Yes, there are such examples (with *X* quasi-compact, otherwise it is trivial). There is a general result due to Hochster ("Prime Ideal structures in commutative rings", his thesis) which says that spectra of rings are exactly those topological spaces *X* such that:

1) *X* is Kolmogorov (*T*_0).

2) *X* is quasi-compact.

3) The quasi-compact open subsets form an open basis.

4) *X* is quasi-separated, i.e., quasi-compact open subsets are closed under finite intersections.

5) Every non-empty irreducible closed subset has a generic point.

We will construct an irreducible topological space *X* satisfying 1-5 with underlying set 2^**N** U {*x*} such that 2^**N** is closed in *X* and totally disconnected and *X* has generic point *x*. If *X*=Spec(*A*), then the closed subvariety 2^**N** is a union of infinitely many Weil divisors. (*X* has dimension 1)

The topology on 2^**N** will be the product topology, i.e., that of the 2-adic integers (or if you prefer, the Cantor set). An open basis for this topology are cylinders, i.e., sets where a finite number of components are fixed. The cylinders are also closed. The space 2^**N** is Hausdorff, compact and totally disconnected, hence satisfies 1-5.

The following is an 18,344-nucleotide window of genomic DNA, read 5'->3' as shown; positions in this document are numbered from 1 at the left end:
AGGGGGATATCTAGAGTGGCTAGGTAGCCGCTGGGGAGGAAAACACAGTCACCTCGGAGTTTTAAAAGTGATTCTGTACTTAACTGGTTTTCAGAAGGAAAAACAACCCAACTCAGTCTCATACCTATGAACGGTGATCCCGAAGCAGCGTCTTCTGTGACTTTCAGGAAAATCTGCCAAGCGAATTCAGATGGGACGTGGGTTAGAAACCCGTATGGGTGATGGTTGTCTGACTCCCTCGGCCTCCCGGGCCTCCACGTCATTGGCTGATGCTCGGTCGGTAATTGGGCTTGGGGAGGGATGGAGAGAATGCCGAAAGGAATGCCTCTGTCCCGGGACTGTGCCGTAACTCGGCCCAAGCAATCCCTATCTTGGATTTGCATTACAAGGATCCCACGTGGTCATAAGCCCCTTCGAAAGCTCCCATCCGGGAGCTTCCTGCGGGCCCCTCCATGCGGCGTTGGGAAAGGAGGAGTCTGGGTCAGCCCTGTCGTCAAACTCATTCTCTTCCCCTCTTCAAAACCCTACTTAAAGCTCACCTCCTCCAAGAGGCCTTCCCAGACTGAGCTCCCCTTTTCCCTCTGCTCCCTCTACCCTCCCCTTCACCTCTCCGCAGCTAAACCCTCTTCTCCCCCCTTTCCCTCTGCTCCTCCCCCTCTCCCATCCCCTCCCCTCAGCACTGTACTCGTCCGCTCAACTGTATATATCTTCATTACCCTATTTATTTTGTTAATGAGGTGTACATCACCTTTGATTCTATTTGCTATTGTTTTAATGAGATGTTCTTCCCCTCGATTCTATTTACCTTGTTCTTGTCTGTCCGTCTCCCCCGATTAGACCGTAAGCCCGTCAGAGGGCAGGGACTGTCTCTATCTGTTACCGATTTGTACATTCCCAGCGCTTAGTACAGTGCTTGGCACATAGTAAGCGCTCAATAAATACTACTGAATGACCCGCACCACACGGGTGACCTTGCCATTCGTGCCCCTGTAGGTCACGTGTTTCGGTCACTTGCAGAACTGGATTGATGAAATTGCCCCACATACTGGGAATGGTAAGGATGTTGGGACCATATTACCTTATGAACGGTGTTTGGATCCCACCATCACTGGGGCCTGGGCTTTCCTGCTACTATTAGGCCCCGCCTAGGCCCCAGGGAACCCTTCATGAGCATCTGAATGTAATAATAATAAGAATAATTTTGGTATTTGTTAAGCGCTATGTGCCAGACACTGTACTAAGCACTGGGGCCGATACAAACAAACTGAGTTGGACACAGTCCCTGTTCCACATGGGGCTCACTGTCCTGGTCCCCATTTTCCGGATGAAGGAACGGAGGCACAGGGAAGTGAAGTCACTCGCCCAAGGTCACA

An open basis for the topology of *X* = 2^**N** U {*x*} is given by sets of the form *W* U {*x*} where *W* is a cylinder or the empty set. The quasi-compact open subsets of *X* are the finite unions of such sets and *X* satisfies 1-4. To see 2-4 note that if *V* is an open subset of *X* then

*V* is quasi-compact <=> The intersection of *V* and 2^**N** is clopen

Finally, the non-empty irreducible closed subsets of *X* are the singleton sets of 2^**N** and *X* itself and these all admit generic points so *X* satisfies 5.

**Remark**: *X* seems to be closely related to the spectrum of the Tate-algebra **Q**_p<*x*>. The *canonical* topology on the closed points are exactly the *p*-adic integers. But the *Zariski* topology is completely different (**Q**_p<*x*> is noetherian and regular of dimension 1).